Monday, August 01, 2005

Andrés Segovia - The Primitive Man

Andrés Segovia

I really wonder how would the present guitar scene be if Andrés Segovia, the father of the modern day guitar, had accepted Arnold Schoenberg's request to write for the guitar. He had previously found the guitar repertoire to be too limited and asked the composers of his day to write for the guitar, yet when Arnold Schoenberg and composers of atonal music came forward to offer to write for the guitar, he had rejected them straight in the face. I do respect him for the fact that he was the founder of the modern day guitar, otherwise the classical guitar will never make it up to the concert stage and John Williams will probably follow his father's footsteps and be a jazz guitarist. But I'm just a little piqued for his action of rejecting compositions by atonal composers and playing most compositions by Manuel Ponce in his later years. Ponce was another composer who was too primitive for his time. I have to admit that he was a prolific composer and I really love his music, but I thought that he would have been more famous if he had been borned a century earlier. Oh well...

Maybe I'm sinking too deeply into modern music. I could feel myself shaking a little when I realised the fact that Schoenberg had requested to write for the guitar and Segovia had slammed the door shut in his face. You could have imagined what nasty things I would have done to Segovia if I was able to go back in time. Atonal music may seem to have less emotional value than traditional tonal music, but I'm liking them for their experimental value. And I just felt it's time we ought to recognise atonal music as a development in the timeline of music instead of pretending that this style of composition had never been present all these while.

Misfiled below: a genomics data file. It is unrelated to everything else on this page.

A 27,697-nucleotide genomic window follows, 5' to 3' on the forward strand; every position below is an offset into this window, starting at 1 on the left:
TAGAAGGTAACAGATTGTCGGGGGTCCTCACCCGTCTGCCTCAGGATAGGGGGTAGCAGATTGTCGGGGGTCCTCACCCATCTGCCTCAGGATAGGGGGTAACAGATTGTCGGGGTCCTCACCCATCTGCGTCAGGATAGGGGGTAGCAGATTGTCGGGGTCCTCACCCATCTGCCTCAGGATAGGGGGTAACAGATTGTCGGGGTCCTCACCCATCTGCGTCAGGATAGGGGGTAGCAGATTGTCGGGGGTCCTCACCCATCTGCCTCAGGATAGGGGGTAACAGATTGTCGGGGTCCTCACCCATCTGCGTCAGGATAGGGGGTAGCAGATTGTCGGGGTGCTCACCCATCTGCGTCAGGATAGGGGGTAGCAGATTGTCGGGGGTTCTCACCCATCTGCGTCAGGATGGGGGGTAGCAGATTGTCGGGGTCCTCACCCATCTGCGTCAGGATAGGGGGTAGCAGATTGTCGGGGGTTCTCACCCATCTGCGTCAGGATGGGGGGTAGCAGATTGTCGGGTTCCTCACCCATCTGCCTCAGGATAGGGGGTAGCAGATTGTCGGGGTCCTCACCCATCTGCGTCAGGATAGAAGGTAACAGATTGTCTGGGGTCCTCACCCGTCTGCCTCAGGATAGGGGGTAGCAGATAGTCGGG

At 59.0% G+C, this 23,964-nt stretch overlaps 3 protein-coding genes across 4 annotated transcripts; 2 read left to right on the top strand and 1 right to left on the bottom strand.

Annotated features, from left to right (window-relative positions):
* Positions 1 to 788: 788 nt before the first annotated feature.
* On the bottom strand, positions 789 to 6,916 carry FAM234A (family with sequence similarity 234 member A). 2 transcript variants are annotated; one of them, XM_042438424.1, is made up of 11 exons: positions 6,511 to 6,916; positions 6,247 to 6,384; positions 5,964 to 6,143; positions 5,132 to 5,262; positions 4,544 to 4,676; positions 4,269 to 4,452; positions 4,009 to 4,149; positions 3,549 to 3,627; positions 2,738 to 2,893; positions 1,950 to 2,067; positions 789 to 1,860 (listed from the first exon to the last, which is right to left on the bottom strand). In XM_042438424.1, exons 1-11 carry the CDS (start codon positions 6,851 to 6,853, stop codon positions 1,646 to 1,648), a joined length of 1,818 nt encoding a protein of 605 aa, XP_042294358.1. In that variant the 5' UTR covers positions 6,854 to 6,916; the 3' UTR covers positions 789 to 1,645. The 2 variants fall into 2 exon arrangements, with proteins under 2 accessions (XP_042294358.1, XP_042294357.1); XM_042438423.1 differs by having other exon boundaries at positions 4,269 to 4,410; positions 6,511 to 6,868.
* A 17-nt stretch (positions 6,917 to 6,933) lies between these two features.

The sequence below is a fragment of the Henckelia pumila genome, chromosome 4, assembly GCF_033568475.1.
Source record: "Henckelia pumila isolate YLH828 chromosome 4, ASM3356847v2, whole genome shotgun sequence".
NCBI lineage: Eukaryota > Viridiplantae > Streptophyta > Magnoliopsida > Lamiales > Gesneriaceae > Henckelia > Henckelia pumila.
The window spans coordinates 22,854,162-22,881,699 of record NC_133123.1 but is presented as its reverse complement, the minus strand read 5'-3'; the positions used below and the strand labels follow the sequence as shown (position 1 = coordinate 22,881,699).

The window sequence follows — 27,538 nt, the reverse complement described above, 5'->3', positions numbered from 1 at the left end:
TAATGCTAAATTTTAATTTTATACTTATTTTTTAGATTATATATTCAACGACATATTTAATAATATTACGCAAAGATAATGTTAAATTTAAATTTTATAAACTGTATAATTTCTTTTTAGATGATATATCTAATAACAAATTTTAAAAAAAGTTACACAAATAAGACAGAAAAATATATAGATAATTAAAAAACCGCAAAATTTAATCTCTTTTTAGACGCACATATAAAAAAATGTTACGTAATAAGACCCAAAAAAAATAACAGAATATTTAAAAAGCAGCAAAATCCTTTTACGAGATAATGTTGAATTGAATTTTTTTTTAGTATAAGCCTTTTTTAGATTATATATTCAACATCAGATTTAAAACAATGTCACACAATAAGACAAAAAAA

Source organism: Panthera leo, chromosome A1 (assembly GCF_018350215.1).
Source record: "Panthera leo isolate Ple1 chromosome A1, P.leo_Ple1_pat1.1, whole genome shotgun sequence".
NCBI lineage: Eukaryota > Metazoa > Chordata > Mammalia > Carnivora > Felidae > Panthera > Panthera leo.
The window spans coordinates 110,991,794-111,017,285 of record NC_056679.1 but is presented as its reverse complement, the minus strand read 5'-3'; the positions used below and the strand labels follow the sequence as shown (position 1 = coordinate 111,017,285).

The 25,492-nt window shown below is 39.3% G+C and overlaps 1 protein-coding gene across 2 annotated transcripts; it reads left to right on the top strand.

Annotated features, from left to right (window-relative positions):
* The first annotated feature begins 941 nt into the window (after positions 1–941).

DDN25 said...

Have you looked at the many pieces written for Segovia which were published by Berben Editions in "The Andres Segovia Archive"? There's quite a bit of material in there which may well meet the qualifications you are looking for in "modernism".

Segovia didn't play this music himself, but he had the foresight to not just toss it away. Instead, he carefully placed it in his filing cabinets, where it awaited recovery in 2001.

solitudex said...

Thanks a million for that information! I would love to have that in my collection, but guess it wouldn't be in the near future due to some tight financial situation I'm in right now. But the thought of being able to play modern music on my instrument is no doubt exciting. =)